Our dodger consists of a hard-top and canvas sides. (A conventional canvas dodger could do the same by installing a zipper on the aft edge.) The hard-top provides great handholds and a feeling of security. The enclosure idea emerged during one very late start going south from New England (USA). (Never have we been colder than going S on the ICW.) We were unhappily cold/wet so I taped some random plastic sheeting on the aft edge of our dodger (think of the doorway entrances to ice houses) and the difference this made was very quickly impressive. Since then, this idea has evolved and improved (with the help of great canvas workers) into an aft see-through curtain done in 3 sections, the side sections are basically fixed while the middle section allows easy entrance/exit.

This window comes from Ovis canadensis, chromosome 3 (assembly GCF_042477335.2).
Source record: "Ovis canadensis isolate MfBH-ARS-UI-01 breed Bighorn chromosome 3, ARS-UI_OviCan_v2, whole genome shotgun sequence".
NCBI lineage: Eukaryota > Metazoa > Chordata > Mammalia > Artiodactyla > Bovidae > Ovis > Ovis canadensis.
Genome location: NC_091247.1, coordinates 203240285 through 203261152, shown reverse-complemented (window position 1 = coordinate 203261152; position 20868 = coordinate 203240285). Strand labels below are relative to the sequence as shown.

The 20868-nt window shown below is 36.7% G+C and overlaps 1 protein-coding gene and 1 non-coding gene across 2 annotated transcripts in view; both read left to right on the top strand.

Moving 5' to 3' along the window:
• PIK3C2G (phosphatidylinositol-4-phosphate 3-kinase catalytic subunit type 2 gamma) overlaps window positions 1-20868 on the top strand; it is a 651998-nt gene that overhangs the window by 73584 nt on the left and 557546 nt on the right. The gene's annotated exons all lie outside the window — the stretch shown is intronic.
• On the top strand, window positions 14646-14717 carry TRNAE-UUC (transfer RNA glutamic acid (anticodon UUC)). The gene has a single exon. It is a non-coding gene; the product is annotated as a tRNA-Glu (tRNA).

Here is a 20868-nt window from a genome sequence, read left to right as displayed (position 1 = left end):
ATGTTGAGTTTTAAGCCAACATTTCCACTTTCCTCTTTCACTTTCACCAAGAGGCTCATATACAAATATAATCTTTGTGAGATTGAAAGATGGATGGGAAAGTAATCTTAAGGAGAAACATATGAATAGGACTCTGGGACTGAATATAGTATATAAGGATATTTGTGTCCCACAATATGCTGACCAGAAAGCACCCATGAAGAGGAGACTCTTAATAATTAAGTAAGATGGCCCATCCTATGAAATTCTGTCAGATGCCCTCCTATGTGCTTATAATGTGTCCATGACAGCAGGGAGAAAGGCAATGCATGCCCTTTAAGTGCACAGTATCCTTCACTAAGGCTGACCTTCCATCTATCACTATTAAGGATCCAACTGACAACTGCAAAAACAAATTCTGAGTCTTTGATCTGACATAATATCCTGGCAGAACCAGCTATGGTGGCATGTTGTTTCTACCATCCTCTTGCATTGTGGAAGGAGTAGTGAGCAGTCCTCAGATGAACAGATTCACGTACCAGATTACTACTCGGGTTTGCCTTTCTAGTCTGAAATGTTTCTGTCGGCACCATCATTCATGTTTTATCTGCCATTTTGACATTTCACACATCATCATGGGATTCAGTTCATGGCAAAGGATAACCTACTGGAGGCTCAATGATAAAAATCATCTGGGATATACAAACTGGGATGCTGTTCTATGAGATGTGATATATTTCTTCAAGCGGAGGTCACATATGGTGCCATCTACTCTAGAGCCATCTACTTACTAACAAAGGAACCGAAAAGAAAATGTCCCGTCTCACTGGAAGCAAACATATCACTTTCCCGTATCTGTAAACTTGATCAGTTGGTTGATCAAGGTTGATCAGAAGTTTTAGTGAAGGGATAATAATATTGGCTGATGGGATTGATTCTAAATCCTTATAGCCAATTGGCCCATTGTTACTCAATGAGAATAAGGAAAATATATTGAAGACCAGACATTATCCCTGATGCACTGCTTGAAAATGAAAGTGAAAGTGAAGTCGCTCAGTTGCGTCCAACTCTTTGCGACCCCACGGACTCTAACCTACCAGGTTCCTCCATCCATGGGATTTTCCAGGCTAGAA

The difference this simple arrangement makes is huge. Not having cold wind (or rain or sleet) on you as it wraps around the sides of the dodger into the sitting area is an impressive comfort in long watch hours (we are rarely at the helm). Things like cushions, books, Kindle etc. stay dry and safe in most weather. When sunny, it acts like a greenhouse and is very warm and inviting (especially when sunny and still cold/wet/windy). During winter lay-up months (when we are still living aboard) it acts like a mud room. With the companionway open, it can be heated when the boat is kept warm.